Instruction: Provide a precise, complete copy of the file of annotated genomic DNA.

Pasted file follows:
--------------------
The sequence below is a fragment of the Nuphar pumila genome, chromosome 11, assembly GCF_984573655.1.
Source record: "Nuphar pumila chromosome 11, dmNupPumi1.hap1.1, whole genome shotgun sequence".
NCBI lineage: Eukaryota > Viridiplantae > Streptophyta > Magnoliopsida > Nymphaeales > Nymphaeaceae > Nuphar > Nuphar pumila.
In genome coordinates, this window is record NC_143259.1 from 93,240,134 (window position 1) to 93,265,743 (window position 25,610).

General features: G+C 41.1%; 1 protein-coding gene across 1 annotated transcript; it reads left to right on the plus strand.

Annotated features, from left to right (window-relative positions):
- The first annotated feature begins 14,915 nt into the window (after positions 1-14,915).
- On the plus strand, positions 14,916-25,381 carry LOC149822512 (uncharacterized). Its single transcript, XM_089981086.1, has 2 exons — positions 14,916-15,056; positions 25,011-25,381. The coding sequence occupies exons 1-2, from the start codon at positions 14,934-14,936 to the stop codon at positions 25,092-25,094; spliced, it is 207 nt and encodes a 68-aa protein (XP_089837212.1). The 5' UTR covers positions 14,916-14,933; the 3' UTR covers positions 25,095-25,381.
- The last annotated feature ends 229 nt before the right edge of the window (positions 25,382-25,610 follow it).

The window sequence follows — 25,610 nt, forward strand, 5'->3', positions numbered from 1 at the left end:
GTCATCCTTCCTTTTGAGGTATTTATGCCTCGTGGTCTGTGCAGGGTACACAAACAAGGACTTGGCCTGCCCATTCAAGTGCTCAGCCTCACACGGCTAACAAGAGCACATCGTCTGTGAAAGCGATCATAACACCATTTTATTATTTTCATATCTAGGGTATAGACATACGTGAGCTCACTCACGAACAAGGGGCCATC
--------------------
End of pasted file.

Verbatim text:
The sequence below is a fragment of the Nuphar pumila genome, chromosome 11, assembly GCF_984573655.1.
Source record: "Nuphar pumila chromosome 11, dmNupPumi1.hap1.1, whole genome shotgun sequence".
NCBI lineage: Eukaryota > Viridiplantae > Streptophyta > Magnoliopsida > Nymphaeales > Nymphaeaceae > Nuphar > Nuphar pumila.
In genome coordinates, this window is record NC_143259.1 from 93,240,134 (window position 1) to 93,265,743 (window position 25,610).

General features: G+C 41.1%; 1 protein-coding gene across 1 annotated transcript; it reads left to right on the plus strand.

Annotated features, from left to right (window-relative positions):
- The first annotated feature begins 14,915 nt into the window (after positions 1-14,915).
- On the plus strand, positions 14,916-25,381 carry LOC149822512 (uncharacterized). Its single transcript, XM_089981086.1, has 2 exons — positions 14,916-15,056; positions 25,011-25,381. The coding sequence occupies exons 1-2, from the start codon at positions 14,934-14,936 to the stop codon at positions 25,092-25,094; spliced, it is 207 nt and encodes a 68-aa protein (XP_089837212.1). The 5' UTR covers positions 14,916-14,933; the 3' UTR covers positions 25,095-25,381.
- The last annotated feature ends 229 nt before the right edge of the window (positions 25,382-25,610 follow it).

The window sequence follows — 25,610 nt, forward strand, 5'->3', positions numbered from 1 at the left end:
GTCATCCTTCCTTTTGAGGTATTTATGCCTCGTGGTCTGTGCAGGGTACACAAACAAGGACTTGGCCTGCCCATTCAAGTGCTCAGCCTCACACGGCTAACAAGAGCACATCGTCTGTGAAAGCGATCATAACACCATTTTATTATTTTCATATCTAGGGTATAGACATACGTGAGCTCACTCACGAACAAGGGGCCATC